• Pirates catcher Neil Walker had been back for 10 days at Lynchburg, and the first eight were tough for the 20-year-old.
Before putting up three straight multi-hit games, Walker had a rough time adjusting to quality pitching in the Carolina League after missing all of spring training and the first month and a half of the season recovering from wrist surgery. Walker injured his right wrist at the end of the Arizona Fall League, and only started hitting in the cage--one-handed--during the middle of March.
“You really have to consider when the last time was when he played a night game,” Pirates field coordinator Jeff Bannister said. “There were very few night games in Arizona, obviously no night games in extended and all of the sudden he’s playing nothing but night games.
“Then you take into account all the young pitching he was facing once he got into games in extended and the fact that he only had 50 at-bats there and that equals a big-time adjustment period.”
The Pirates plan to break Walker back in behind the plate slowly, splitting his time between catching and serving as the DH at Lynchburg. And even though his wrist is completely healthy, they will be cautious as they bring him along.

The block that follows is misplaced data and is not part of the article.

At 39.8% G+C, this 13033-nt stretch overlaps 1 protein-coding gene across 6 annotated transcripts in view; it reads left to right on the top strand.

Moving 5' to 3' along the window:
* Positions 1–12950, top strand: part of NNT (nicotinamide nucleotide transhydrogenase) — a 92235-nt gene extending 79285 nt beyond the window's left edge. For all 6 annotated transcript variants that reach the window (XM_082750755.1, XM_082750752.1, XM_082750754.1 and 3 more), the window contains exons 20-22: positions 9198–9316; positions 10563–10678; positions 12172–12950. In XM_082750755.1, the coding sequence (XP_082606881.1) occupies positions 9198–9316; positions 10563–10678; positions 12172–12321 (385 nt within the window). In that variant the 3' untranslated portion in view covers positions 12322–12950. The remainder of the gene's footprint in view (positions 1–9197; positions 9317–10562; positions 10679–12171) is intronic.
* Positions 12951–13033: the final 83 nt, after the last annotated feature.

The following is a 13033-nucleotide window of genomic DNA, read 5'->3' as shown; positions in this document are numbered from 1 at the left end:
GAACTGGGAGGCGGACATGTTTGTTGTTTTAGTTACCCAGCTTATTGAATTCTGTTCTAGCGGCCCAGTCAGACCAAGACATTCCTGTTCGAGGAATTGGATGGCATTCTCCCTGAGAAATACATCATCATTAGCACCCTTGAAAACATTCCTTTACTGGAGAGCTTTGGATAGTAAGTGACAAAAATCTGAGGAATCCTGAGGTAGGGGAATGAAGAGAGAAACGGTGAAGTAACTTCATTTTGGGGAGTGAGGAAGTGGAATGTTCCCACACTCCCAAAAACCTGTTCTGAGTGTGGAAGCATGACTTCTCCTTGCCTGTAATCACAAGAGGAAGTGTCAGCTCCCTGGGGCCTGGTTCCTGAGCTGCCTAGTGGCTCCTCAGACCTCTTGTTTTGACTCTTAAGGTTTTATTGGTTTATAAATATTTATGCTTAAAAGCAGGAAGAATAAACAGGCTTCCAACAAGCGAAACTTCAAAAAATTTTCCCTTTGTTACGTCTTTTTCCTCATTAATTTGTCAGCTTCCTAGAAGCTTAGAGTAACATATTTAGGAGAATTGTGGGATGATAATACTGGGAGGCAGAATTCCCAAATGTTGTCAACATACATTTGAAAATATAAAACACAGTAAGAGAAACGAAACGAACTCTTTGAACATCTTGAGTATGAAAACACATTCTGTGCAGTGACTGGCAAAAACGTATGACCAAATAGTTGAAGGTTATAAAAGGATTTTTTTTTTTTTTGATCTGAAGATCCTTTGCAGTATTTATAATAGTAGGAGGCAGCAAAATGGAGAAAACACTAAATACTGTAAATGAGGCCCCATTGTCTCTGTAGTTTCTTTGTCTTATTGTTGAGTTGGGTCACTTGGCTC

“We want him to get as much experience as possible, but at the same time, we want to acclimate him slowly,” Bannister said. “It’s really about him getting his rhythm and his timing back and that’s just a matter of time. He’ll be fine. He’s the best pure hitter in the system.”POSTCARDS FROM FLORIDA
• On the heels of his third-team All-America season at College of Charleston last spring, Brett Gardner was expected to move fast after being drafted by the Yankees in the third round. He spent last summer helping short-season Staten Island win the New York-Penn League championship, and he has had no difficulty skipping a level to high Class A Tampa this year.
The 22-year-old outfielder hit his fifth triple of the year, stole his 18th base and drove in three runs in Tampa’s 10-5 win against St. Lucie. He was leading the Florida State League with a .361 average in 158 at-bats with 36 walks and 39 strikeouts. His 80 speed on the 20-80 scouting scale has translated into triples, steals, bunt singles and stellar defense in center field.
“There’s no doubt he’s the fastest guy that I ever managed. This kid is amazing,” Tampa manager Luis Sojo said. “He puts a lot of pressure on the defense--it’s nice to have him on my side.”Contributing: Chris KlineCompiled by Aaron Fitt